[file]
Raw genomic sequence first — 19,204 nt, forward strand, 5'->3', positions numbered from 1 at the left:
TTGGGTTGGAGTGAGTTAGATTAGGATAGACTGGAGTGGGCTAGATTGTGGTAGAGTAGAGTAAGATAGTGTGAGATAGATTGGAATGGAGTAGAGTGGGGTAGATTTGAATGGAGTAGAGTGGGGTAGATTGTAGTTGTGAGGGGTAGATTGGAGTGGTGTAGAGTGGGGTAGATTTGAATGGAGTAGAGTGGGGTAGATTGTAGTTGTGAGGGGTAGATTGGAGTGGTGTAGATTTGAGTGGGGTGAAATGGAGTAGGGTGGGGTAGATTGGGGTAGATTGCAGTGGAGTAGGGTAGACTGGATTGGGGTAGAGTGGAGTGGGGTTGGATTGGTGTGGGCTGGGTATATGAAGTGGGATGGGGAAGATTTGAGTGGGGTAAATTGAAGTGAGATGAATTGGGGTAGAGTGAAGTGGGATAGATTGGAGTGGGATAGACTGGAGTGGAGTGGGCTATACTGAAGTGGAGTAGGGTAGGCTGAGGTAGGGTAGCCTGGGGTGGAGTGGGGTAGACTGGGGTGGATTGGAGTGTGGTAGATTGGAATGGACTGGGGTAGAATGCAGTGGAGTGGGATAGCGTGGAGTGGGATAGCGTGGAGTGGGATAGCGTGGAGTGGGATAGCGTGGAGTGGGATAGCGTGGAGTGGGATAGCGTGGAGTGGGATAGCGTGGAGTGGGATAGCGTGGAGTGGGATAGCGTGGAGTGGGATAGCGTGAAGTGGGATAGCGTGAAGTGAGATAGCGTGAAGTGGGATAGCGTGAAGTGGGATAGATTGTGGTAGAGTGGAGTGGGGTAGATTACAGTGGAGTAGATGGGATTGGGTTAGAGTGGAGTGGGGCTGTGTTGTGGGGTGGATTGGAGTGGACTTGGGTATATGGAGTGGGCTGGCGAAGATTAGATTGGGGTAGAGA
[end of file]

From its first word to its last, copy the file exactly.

Raw genomic sequence first — 19,204 nt, forward strand, 5'->3', positions numbered from 1 at the left:
TTGGGTTGGAGTGAGTTAGATTAGGATAGACTGGAGTGGGCTAGATTGTGGTAGAGTAGAGTAAGATAGTGTGAGATAGATTGGAATGGAGTAGAGTGGGGTAGATTTGAATGGAGTAGAGTGGGGTAGATTGTAGTTGTGAGGGGTAGATTGGAGTGGTGTAGAGTGGGGTAGATTTGAATGGAGTAGAGTGGGGTAGATTGTAGTTGTGAGGGGTAGATTGGAGTGGTGTAGATTTGAGTGGGGTGAAATGGAGTAGGGTGGGGTAGATTGGGGTAGATTGCAGTGGAGTAGGGTAGACTGGATTGGGGTAGAGTGGAGTGGGGTTGGATTGGTGTGGGCTGGGTATATGAAGTGGGATGGGGAAGATTTGAGTGGGGTAAATTGAAGTGAGATGAATTGGGGTAGAGTGAAGTGGGATAGATTGGAGTGGGATAGACTGGAGTGGAGTGGGCTATACTGAAGTGGAGTAGGGTAGGCTGAGGTAGGGTAGCCTGGGGTGGAGTGGGGTAGACTGGGGTGGATTGGAGTGTGGTAGATTGGAATGGACTGGGGTAGAATGCAGTGGAGTGGGATAGCGTGGAGTGGGATAGCGTGGAGTGGGATAGCGTGGAGTGGGATAGCGTGGAGTGGGATAGCGTGGAGTGGGATAGCGTGGAGTGGGATAGCGTGGAGTGGGATAGCGTGGAGTGGGATAGCGTGGAGTGGGATAGCGTGAAGTGGGATAGCGTGAAGTGAGATAGCGTGAAGTGGGATAGCGTGAAGTGGGATAGATTGTGGTAGAGTGGAGTGGGGTAGATTACAGTGGAGTAGATGGGATTGGGTTAGAGTGGAGTGGGGCTGTGTTGTGGGGTGGATTGGAGTGGACTTGGGTATATGGAGTGGGCTGGCGAAGATTAGATTGGGGTAGAGA